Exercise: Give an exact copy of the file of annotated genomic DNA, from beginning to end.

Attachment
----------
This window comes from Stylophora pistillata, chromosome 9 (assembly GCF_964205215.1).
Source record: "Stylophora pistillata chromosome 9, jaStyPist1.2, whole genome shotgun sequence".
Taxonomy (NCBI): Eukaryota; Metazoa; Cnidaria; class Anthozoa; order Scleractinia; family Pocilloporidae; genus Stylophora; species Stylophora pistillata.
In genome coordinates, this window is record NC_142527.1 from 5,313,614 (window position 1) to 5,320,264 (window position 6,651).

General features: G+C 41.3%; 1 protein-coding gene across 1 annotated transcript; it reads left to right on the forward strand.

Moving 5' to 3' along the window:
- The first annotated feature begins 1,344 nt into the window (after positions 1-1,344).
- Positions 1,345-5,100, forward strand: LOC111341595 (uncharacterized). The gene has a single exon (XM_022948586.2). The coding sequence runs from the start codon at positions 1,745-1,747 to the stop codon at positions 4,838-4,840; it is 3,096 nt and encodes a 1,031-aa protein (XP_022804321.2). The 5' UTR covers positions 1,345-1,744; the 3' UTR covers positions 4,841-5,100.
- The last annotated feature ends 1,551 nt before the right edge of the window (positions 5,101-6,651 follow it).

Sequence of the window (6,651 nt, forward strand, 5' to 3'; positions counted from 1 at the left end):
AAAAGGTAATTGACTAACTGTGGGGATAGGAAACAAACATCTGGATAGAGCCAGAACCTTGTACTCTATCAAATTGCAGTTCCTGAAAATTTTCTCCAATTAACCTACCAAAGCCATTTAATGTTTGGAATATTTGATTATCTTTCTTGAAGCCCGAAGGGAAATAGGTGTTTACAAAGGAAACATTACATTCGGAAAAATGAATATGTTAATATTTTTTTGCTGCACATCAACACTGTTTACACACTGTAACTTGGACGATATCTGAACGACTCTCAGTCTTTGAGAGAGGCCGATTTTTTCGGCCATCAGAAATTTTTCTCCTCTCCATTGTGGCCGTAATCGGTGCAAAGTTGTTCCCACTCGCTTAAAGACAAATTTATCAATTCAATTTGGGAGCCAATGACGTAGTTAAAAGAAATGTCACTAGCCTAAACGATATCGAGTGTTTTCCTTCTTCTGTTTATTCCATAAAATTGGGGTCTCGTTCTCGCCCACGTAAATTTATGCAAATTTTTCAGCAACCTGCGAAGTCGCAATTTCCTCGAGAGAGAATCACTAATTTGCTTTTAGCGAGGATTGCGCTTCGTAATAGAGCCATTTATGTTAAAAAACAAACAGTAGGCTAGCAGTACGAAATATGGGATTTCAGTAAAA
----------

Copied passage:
This window comes from Stylophora pistillata, chromosome 9 (assembly GCF_964205215.1).
Source record: "Stylophora pistillata chromosome 9, jaStyPist1.2, whole genome shotgun sequence".
Taxonomy (NCBI): Eukaryota; Metazoa; Cnidaria; class Anthozoa; order Scleractinia; family Pocilloporidae; genus Stylophora; species Stylophora pistillata.
In genome coordinates, this window is record NC_142527.1 from 5,313,614 (window position 1) to 5,320,264 (window position 6,651).

General features: G+C 41.3%; 1 protein-coding gene across 1 annotated transcript; it reads left to right on the forward strand.

Moving 5' to 3' along the window:
- The first annotated feature begins 1,344 nt into the window (after positions 1-1,344).
- Positions 1,345-5,100, forward strand: LOC111341595 (uncharacterized). The gene has a single exon (XM_022948586.2). The coding sequence runs from the start codon at positions 1,745-1,747 to the stop codon at positions 4,838-4,840; it is 3,096 nt and encodes a 1,031-aa protein (XP_022804321.2). The 5' UTR covers positions 1,345-1,744; the 3' UTR covers positions 4,841-5,100.
- The last annotated feature ends 1,551 nt before the right edge of the window (positions 5,101-6,651 follow it).

Sequence of the window (6,651 nt, forward strand, 5' to 3'; positions counted from 1 at the left end):
AAAAGGTAATTGACTAACTGTGGGGATAGGAAACAAACATCTGGATAGAGCCAGAACCTTGTACTCTATCAAATTGCAGTTCCTGAAAATTTTCTCCAATTAACCTACCAAAGCCATTTAATGTTTGGAATATTTGATTATCTTTCTTGAAGCCCGAAGGGAAATAGGTGTTTACAAAGGAAACATTACATTCGGAAAAATGAATATGTTAATATTTTTTTGCTGCACATCAACACTGTTTACACACTGTAACTTGGACGATATCTGAACGACTCTCAGTCTTTGAGAGAGGCCGATTTTTTCGGCCATCAGAAATTTTTCTCCTCTCCATTGTGGCCGTAATCGGTGCAAAGTTGTTCCCACTCGCTTAAAGACAAATTTATCAATTCAATTTGGGAGCCAATGACGTAGTTAAAAGAAATGTCACTAGCCTAAACGATATCGAGTGTTTTCCTTCTTCTGTTTATTCCATAAAATTGGGGTCTCGTTCTCGCCCACGTAAATTTATGCAAATTTTTCAGCAACCTGCGAAGTCGCAATTTCCTCGAGAGAGAATCACTAATTTGCTTTTAGCGAGGATTGCGCTTCGTAATAGAGCCATTTATGTTAAAAAACAAACAGTAGGCTAGCAGTACGAAATATGGGATTTCAGTAAAA